Contrail-Cirrus and Their Potential for Regional Climate Change

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  • 1 Department of Meteorology, University of Utah, Salt Lake City, Utah
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After reviewing the indirect evidence for the regional climatic impact of contrail-generated cirrus clouds (contrail-cirrus), the author presents a variety of new measurements indicating the nature and scope of the problem. The assessment concentrates on polarization lidar and radiometric observations of persisting contrails from Salt Lake City, Utah, where an extended Project First ISCCP (International Satellite Cloud Climatology Program) Regional Experiment (FIRE) cirrus cloud dataset from the Facility for Atmospheric Remote Sensing has captured new information in a geographical area previously identified as being affected by relatively heavy air traffic. The following contrail properties are considered: hourly and monthly frequency of occurrence; height, temperature, and relative humidity statistics; visible and infrared radiative impacts; and microphysical content evaluated from in situ data and contrail optical phenomenon such as halos and coronas. Also presented are high-resolution lidar images of contrails from the recent SUCCESS experiment, and the results of an initial attempt to numerically simulate the radiative effects of an observed contrail. The evidence indicates that the direct radiative effects of contrails display the potential for regional climate change at many midlatitude locations, even though the sign of the climatic impact may be uncertain. However, new information suggests that the unusually small particles typical of many persisting contrails may favor the albedo cooling over the greenhouse warming effect, depending on such factors as the geographic distribution and patterns in day versus night aircraft usage.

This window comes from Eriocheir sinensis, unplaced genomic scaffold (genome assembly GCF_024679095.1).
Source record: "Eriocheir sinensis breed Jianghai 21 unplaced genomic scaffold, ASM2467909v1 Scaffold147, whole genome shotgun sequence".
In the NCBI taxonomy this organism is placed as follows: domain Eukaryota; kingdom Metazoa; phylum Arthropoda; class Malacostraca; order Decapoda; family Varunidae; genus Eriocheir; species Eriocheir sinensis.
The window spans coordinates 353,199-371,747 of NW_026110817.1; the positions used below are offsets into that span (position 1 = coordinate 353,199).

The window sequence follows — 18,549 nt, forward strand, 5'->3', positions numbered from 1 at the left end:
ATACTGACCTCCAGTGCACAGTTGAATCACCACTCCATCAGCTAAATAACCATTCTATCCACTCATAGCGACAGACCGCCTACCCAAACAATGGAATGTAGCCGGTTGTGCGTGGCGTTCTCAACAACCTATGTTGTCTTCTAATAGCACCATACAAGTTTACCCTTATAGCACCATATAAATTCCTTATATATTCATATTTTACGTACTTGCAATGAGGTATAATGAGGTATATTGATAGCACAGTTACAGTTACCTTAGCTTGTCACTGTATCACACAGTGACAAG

Corresponding author address: Prof. Kenneth Sassen, Department of Meteorology, University of Utah, 819 Wm. C. Browning Building, Salt Lake City, UT 84112. E-mail: ksassen@atmos.met.utah.edu

After reviewing the indirect evidence for the regional climatic impact of contrail-generated cirrus clouds (contrail-cirrus), the author presents a variety of new measurements indicating the nature and scope of the problem. The assessment concentrates on polarization lidar and radiometric observations of persisting contrails from Salt Lake City, Utah, where an extended Project First ISCCP (International Satellite Cloud Climatology Program) Regional Experiment (FIRE) cirrus cloud dataset from the Facility for Atmospheric Remote Sensing has captured new information in a geographical area previously identified as being affected by relatively heavy air traffic. The following contrail properties are considered: hourly and monthly frequency of occurrence; height, temperature, and relative humidity statistics; visible and infrared radiative impacts; and microphysical content evaluated from in situ data and contrail optical phenomenon such as halos and coronas. Also presented are high-resolution lidar images of contrails from the recent SUCCESS experiment, and the results of an initial attempt to numerically simulate the radiative effects of an observed contrail. The evidence indicates that the direct radiative effects of contrails display the potential for regional climate change at many midlatitude locations, even though the sign of the climatic impact may be uncertain. However, new information suggests that the unusually small particles typical of many persisting contrails may favor the albedo cooling over the greenhouse warming effect, depending on such factors as the geographic distribution and patterns in day versus night aircraft usage.

Corresponding author address: Prof. Kenneth Sassen, Department of Meteorology, University of Utah, 819 Wm. C. Browning Building, Salt Lake City, UT 84112. E-mail: ksassen@atmos.met.utah.edu
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